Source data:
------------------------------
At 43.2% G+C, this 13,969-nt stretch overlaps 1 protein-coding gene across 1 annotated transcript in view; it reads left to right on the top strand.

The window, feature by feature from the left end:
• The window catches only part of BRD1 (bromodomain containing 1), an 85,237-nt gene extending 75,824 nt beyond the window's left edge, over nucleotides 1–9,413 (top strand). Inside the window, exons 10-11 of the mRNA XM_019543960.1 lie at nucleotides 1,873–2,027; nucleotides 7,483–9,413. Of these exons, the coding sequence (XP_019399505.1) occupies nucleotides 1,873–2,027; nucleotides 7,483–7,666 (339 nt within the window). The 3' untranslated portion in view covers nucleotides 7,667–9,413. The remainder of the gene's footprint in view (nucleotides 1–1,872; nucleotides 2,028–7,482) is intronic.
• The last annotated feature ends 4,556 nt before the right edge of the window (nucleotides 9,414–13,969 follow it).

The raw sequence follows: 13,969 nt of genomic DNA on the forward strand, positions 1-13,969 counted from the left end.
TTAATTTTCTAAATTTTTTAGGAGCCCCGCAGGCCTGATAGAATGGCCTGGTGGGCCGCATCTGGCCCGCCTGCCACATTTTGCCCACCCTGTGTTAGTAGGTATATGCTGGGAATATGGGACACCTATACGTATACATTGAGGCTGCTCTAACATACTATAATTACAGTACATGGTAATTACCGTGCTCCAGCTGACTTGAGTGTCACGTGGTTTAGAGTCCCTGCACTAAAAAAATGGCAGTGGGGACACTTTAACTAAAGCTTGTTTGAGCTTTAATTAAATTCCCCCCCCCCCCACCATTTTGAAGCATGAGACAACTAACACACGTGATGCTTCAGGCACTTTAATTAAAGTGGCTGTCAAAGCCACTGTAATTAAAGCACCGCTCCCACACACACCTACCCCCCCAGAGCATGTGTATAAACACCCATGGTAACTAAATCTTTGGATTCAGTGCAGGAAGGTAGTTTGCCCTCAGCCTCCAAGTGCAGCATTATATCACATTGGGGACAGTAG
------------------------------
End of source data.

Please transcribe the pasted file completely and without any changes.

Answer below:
At 43.2% G+C, this 13,969-nt stretch overlaps 1 protein-coding gene across 1 annotated transcript in view; it reads left to right on the top strand.

The window, feature by feature from the left end:
• The window catches only part of BRD1 (bromodomain containing 1), an 85,237-nt gene extending 75,824 nt beyond the window's left edge, over nucleotides 1–9,413 (top strand). Inside the window, exons 10-11 of the mRNA XM_019543960.1 lie at nucleotides 1,873–2,027; nucleotides 7,483–9,413. Of these exons, the coding sequence (XP_019399505.1) occupies nucleotides 1,873–2,027; nucleotides 7,483–7,666 (339 nt within the window). The 3' untranslated portion in view covers nucleotides 7,667–9,413. The remainder of the gene's footprint in view (nucleotides 1–1,872; nucleotides 2,028–7,482) is intronic.
• The last annotated feature ends 4,556 nt before the right edge of the window (nucleotides 9,414–13,969 follow it).

The raw sequence follows: 13,969 nt of genomic DNA on the forward strand, positions 1-13,969 counted from the left end.
TTAATTTTCTAAATTTTTTAGGAGCCCCGCAGGCCTGATAGAATGGCCTGGTGGGCCGCATCTGGCCCGCCTGCCACATTTTGCCCACCCTGTGTTAGTAGGTATATGCTGGGAATATGGGACACCTATACGTATACATTGAGGCTGCTCTAACATACTATAATTACAGTACATGGTAATTACCGTGCTCCAGCTGACTTGAGTGTCACGTGGTTTAGAGTCCCTGCACTAAAAAAATGGCAGTGGGGACACTTTAACTAAAGCTTGTTTGAGCTTTAATTAAATTCCCCCCCCCCCCACCATTTTGAAGCATGAGACAACTAACACACGTGATGCTTCAGGCACTTTAATTAAAGTGGCTGTCAAAGCCACTGTAATTAAAGCACCGCTCCCACACACACCTACCCCCCCAGAGCATGTGTATAAACACCCATGGTAACTAAATCTTTGGATTCAGTGCAGGAAGGTAGTTTGCCCTCAGCCTCCAAGTGCAGCATTATATCACATTGGGGACAGTAG